Heart disease: If you have severe coronary artery disease you may have an increased risk for angina and heart attack while taking this medication. Talk to your doctor about the risks and benefits of using this medication.

Heart failure: If you have severe heart failure or aortic stenosis (narrowing of a heart valve) you may be at risk for severely low blood pressure and decreased heart function while taking this medication. If you have heart failure, discuss with your doctor how this medication may affect your medical condition, how your medical condition may affect the dosing and effectiveness of this medication, and whether any special monitoring is needed.

Kidney function: If you have kidney disease or reduced kidney function, discuss with your doctor how this medication may affect your medical condition, how your medical condition may affect the dosing and effectiveness of this medication, and whether any special monitoring is needed.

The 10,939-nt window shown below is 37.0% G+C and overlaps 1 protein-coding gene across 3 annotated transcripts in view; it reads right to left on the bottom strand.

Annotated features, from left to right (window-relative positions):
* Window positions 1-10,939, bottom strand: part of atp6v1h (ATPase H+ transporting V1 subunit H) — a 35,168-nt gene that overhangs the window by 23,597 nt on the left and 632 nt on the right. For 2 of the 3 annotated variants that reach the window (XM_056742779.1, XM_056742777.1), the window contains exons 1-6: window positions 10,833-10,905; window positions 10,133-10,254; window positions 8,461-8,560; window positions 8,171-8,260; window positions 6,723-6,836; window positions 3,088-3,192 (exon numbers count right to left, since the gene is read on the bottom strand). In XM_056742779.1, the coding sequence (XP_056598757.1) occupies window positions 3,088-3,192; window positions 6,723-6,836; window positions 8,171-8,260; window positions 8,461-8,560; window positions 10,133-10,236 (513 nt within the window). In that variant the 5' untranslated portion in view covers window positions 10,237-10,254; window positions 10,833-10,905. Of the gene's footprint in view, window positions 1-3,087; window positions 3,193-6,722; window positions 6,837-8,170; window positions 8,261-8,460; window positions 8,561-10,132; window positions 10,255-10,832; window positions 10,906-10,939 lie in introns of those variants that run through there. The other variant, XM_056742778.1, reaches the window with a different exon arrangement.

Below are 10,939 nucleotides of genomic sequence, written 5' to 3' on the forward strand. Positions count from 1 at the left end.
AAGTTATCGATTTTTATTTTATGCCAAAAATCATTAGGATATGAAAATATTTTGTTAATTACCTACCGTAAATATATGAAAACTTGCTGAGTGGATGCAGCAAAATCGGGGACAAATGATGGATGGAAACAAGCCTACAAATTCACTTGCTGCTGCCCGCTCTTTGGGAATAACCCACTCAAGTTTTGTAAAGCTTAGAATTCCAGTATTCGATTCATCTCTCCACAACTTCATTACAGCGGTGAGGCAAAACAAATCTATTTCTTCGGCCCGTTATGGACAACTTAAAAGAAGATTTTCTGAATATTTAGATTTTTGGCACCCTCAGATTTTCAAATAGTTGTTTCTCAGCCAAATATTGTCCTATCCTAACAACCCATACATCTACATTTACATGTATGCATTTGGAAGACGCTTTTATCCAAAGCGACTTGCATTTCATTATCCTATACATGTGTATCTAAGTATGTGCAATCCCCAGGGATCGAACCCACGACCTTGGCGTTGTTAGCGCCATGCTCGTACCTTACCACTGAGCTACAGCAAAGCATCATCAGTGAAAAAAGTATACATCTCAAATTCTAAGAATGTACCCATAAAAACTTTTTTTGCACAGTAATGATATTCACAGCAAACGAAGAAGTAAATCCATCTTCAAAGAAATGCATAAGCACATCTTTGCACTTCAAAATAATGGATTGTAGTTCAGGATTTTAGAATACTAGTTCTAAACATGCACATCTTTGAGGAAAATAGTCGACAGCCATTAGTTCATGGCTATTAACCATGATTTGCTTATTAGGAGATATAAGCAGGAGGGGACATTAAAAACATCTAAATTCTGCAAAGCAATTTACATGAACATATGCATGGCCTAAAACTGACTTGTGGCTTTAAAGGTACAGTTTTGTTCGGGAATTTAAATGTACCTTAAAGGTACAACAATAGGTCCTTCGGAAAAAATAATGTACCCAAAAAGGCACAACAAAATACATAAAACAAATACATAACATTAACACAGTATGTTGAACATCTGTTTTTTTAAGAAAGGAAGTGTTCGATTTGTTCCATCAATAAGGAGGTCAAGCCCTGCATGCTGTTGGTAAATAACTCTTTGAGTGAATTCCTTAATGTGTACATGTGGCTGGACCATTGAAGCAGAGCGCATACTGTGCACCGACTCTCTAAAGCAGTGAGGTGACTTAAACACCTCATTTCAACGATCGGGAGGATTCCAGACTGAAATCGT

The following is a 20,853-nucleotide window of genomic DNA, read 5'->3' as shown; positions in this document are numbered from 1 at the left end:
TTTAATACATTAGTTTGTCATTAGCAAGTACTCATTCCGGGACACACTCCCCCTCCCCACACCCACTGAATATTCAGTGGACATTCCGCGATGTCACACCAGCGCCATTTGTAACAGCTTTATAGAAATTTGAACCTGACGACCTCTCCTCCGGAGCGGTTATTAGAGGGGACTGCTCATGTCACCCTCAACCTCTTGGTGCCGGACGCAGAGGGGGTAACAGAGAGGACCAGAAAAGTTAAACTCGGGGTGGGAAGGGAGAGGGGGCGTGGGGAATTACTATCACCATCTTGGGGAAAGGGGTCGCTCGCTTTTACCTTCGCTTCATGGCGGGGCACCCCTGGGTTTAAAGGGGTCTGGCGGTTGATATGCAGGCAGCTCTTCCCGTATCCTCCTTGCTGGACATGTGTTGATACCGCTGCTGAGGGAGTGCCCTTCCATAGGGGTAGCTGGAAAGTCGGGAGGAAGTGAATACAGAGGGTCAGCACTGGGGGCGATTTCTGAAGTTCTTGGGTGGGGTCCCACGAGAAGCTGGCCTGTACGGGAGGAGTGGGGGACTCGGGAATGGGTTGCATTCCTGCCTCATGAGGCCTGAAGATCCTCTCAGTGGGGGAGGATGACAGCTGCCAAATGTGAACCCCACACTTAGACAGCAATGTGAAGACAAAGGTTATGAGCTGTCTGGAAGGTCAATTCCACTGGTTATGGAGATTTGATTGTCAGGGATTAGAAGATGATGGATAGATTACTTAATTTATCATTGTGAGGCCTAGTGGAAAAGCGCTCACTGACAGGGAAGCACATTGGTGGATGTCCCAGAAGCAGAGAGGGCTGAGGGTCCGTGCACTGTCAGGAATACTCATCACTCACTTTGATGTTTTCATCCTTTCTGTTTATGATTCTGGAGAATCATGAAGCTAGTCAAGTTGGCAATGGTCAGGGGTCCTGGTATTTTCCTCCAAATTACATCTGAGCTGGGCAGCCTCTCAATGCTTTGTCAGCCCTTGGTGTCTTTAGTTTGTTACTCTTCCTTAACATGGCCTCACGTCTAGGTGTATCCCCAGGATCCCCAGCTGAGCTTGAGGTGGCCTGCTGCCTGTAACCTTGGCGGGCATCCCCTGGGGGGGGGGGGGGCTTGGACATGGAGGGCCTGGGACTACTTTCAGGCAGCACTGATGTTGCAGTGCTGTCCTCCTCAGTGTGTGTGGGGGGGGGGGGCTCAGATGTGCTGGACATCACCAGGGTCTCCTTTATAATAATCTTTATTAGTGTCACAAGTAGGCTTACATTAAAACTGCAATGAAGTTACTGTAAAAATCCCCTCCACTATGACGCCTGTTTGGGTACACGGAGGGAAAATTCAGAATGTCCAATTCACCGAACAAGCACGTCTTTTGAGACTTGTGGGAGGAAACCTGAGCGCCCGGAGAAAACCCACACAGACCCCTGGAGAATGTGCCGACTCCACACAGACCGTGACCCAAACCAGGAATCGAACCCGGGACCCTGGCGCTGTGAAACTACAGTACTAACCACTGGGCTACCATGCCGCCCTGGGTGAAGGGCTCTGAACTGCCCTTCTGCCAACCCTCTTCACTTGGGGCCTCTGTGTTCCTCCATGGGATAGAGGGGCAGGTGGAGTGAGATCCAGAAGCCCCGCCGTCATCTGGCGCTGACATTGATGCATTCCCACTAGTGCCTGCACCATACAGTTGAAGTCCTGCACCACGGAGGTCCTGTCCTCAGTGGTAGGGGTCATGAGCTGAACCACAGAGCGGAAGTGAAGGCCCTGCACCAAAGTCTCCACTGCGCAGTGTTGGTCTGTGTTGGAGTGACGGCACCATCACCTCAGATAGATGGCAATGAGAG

Liver function: If you have liver disease or reduced liver function, discuss with your doctor how this medication may affect your medical condition, how your medical condition may affect the dosing and effectiveness of this medication, and whether any special monitoring is needed.

Low blood pressure: Blood pressure may occasionally drop more than expected when starting nifedipine. If you are prone to low blood pressure you should monitor your blood pressure frequently while taking nifedipine. Be alert for any lightheadedness, dizziness, or a faster-than-normal heart rate. Get up slowly when moving from a lying to an upright position. If your blood pressure drops too low, your doctor will adjust your dose or try another medication.